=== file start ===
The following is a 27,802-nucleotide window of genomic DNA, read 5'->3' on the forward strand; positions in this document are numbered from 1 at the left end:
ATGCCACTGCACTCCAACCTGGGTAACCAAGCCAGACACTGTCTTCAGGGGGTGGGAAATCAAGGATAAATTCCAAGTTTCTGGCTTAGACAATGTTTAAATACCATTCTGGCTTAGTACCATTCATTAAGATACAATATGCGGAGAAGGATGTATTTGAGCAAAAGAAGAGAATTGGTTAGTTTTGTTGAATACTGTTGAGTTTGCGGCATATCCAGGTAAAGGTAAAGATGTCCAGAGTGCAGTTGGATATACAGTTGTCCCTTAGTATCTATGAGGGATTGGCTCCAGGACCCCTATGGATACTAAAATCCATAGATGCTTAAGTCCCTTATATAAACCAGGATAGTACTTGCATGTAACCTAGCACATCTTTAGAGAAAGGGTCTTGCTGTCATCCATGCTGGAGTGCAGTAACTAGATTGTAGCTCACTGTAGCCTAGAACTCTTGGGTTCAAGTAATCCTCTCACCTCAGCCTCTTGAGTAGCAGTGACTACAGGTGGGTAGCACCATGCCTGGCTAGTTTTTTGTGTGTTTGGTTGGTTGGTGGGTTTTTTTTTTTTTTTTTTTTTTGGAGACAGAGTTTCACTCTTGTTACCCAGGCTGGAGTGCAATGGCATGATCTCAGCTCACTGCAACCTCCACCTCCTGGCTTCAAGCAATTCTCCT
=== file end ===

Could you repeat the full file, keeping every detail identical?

The following is a 27,802-nucleotide window of genomic DNA, read 5'->3' on the forward strand; positions in this document are numbered from 1 at the left end:
ATGCCACTGCACTCCAACCTGGGTAACCAAGCCAGACACTGTCTTCAGGGGGTGGGAAATCAAGGATAAATTCCAAGTTTCTGGCTTAGACAATGTTTAAATACCATTCTGGCTTAGTACCATTCATTAAGATACAATATGCGGAGAAGGATGTATTTGAGCAAAAGAAGAGAATTGGTTAGTTTTGTTGAATACTGTTGAGTTTGCGGCATATCCAGGTAAAGGTAAAGATGTCCAGAGTGCAGTTGGATATACAGTTGTCCCTTAGTATCTATGAGGGATTGGCTCCAGGACCCCTATGGATACTAAAATCCATAGATGCTTAAGTCCCTTATATAAACCAGGATAGTACTTGCATGTAACCTAGCACATCTTTAGAGAAAGGGTCTTGCTGTCATCCATGCTGGAGTGCAGTAACTAGATTGTAGCTCACTGTAGCCTAGAACTCTTGGGTTCAAGTAATCCTCTCACCTCAGCCTCTTGAGTAGCAGTGACTACAGGTGGGTAGCACCATGCCTGGCTAGTTTTTTGTGTGTTTGGTTGGTTGGTGGGTTTTTTTTTTTTTTTTTTTTTTGGAGACAGAGTTTCACTCTTGTTACCCAGGCTGGAGTGCAATGGCATGATCTCAGCTCACTGCAACCTCCACCTCCTGGCTTCAAGCAATTCTCCT